It was the perfect spring day. Not too cold and slightly overcast with a chance of rain in the forecast of which never materialized. We were about to take in the Cascades Gorge Hike at The Omni Homestead in Hot Springs, Virginia and from all that we had heard, it was a fabulous hike.
Allen Cleek of Allegheny Outfitters was the naturalist who hosted the three hour hike that covers approximately 2.8 miles. The hike is rated as intermediate with an elevation gain of only 700 feet. Beginning at 1700 feet, the hike ends at the Cascades Golf course at 2300 feet. Allen has worked in outdoor activities for 15 years and prefers the Gorge Hike to any of the other activities he has conducted. His knowledge of the gorge and the flora and fauna of the area is captivating and the hours flew by.
One of the most drastic changes to the area in the last 15 years is the loss of the Hemlock trees. This species is slowly being killed out by an invasive aphid which was brought into this country from Asia during the 1800’s. This die off has allowed other types of plants and trees to grow more prolifically in the gorge thus changing the dynamics of the environment.
Some wildlife habitat is present in the gorge. Evidence of beaver life was pointed out, though no dams or lodges currently exist on the waterway in the gorge. Some of the trees show scars where beavers had gnawed the bark around the base of trees to keep their teeth in check and some trees had not survived this. A black bear was spotted on a recent hike as a group was stopped viewing the stream and the bear scurried up a tree to a perfect den hollow in the top. We didn’t get that lucky.
Allen pointed out that mid-April through June is his favorite time of year in the gorge. The water flow is usually good due to the abundant natural run off from spring rains and the naturally occurring underground springs that feed into the gorge stream. Also, the wild flowers are prolific during this time as the earth comes back to life after a long cold winter. He pointed out plants such as black cohosh, blue cohosh, greenbriers, various species of ferns in their fiddlehead stage, and wild ginger. Spring flowers were magnificent such as the trillium grandiflorum (great white trillium), red trilliums, trout lilies, jack-in-the-pulpit, large flowered bellwort and bloodroots to name a few.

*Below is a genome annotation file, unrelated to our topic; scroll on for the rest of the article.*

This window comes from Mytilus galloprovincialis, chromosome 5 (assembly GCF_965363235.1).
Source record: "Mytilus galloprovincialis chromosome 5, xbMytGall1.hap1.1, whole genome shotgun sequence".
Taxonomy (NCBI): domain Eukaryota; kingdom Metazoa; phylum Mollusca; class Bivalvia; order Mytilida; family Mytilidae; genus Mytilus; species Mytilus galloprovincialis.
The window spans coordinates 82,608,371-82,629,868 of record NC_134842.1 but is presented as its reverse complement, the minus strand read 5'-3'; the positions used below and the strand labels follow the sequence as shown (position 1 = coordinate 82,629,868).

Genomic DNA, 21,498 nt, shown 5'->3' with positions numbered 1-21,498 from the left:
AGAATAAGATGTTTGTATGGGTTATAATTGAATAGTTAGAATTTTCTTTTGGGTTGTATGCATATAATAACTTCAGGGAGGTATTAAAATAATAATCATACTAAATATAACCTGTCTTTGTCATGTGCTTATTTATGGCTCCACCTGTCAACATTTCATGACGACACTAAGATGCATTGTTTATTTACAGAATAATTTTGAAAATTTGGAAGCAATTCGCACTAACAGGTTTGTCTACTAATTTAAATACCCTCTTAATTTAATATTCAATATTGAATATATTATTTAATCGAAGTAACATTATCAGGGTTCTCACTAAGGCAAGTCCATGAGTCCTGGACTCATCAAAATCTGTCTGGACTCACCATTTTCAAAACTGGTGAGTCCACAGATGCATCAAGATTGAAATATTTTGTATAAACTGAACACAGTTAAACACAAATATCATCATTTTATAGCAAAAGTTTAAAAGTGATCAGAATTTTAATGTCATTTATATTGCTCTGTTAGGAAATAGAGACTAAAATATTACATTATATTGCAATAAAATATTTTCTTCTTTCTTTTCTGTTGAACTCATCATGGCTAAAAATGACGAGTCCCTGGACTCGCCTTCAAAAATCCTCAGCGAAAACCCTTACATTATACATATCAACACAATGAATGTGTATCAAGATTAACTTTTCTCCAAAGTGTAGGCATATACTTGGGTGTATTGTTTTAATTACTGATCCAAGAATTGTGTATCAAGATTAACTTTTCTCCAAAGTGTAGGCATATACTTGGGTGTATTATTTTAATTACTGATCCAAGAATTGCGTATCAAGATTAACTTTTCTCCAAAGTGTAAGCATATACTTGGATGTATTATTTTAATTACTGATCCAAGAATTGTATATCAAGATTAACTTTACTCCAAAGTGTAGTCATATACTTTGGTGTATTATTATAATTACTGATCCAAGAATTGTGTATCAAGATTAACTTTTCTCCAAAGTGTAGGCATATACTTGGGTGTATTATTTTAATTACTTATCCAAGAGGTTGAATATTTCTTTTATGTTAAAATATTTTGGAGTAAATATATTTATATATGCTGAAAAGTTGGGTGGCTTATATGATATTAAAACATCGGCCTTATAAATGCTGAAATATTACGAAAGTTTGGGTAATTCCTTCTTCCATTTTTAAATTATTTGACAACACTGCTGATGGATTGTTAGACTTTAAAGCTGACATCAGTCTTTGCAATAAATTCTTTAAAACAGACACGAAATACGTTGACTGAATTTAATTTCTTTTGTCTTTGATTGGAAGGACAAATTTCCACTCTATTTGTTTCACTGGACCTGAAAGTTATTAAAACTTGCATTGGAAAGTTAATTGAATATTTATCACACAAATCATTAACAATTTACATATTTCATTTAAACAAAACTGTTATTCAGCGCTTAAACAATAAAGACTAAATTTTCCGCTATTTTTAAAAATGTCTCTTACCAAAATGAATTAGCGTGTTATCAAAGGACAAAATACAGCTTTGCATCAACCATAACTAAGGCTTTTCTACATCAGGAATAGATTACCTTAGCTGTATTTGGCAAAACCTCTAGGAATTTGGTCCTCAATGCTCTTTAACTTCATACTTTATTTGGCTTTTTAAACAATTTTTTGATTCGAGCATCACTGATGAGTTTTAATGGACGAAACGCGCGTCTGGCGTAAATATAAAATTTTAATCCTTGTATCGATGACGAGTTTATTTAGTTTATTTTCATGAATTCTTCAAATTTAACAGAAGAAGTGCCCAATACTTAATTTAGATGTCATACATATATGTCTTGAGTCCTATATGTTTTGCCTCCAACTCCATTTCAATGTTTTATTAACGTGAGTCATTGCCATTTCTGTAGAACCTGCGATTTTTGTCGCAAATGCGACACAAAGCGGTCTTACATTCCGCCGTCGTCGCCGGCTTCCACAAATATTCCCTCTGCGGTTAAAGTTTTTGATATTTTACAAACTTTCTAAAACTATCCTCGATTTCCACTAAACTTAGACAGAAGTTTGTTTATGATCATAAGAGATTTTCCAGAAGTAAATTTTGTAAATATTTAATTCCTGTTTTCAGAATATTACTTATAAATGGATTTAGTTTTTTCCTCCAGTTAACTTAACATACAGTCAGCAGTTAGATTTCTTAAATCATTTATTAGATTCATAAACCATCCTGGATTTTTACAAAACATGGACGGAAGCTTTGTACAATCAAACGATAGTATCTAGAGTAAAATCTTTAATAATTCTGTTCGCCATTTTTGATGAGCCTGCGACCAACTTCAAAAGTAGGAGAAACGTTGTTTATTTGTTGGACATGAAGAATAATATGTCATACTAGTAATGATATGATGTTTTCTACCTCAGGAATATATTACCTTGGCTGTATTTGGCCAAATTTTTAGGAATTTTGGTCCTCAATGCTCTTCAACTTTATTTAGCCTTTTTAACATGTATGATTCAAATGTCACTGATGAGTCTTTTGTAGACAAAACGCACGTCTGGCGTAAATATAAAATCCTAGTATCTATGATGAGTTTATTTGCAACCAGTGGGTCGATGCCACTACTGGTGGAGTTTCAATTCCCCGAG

Plants and flowers are always wonderful but the highlight of this hike is the stream. For a waterfall lover, this Gorge Hike is Zanadu as it features 13 major falls and cascades along its stretch to the top of the gorge. These are viewed from different vantage points as numerous bridges cross the stream and falls along the upward grade. Only the final cascade is named – Bridal Veil – and all others are appropriately unnamed. All along the way, massive rock formations tower upward and Allen pointed out some perfect fossil formations in some of them along with some geology of the area.
The stream is also home to native trout and we met up with a fishing expedition trying their luck in luring out the fish from some of the deep holes in the stream. Allen also pointed out that the presence of snails on the rocks in the water is a good indicator of the health and purity of the waters flowing in the gorge stream – no chemical runoff or pollution. The snails also help to keep the waters clean and healthy for fish and wildlife.
Lisa and I give this hike an enthusiastic Thumbs Up and highly recommend it to anyone who loves waterfalls and wildflowers. The Cascades Gorge Hike is available to anyone and can be booked by calling Allegheny Outfitters at The Omni Homestead at 540-839-7760. Weather permitting, hikes are offered at 9:30 and 1:30 daily.
Published in Daytripper – May 2014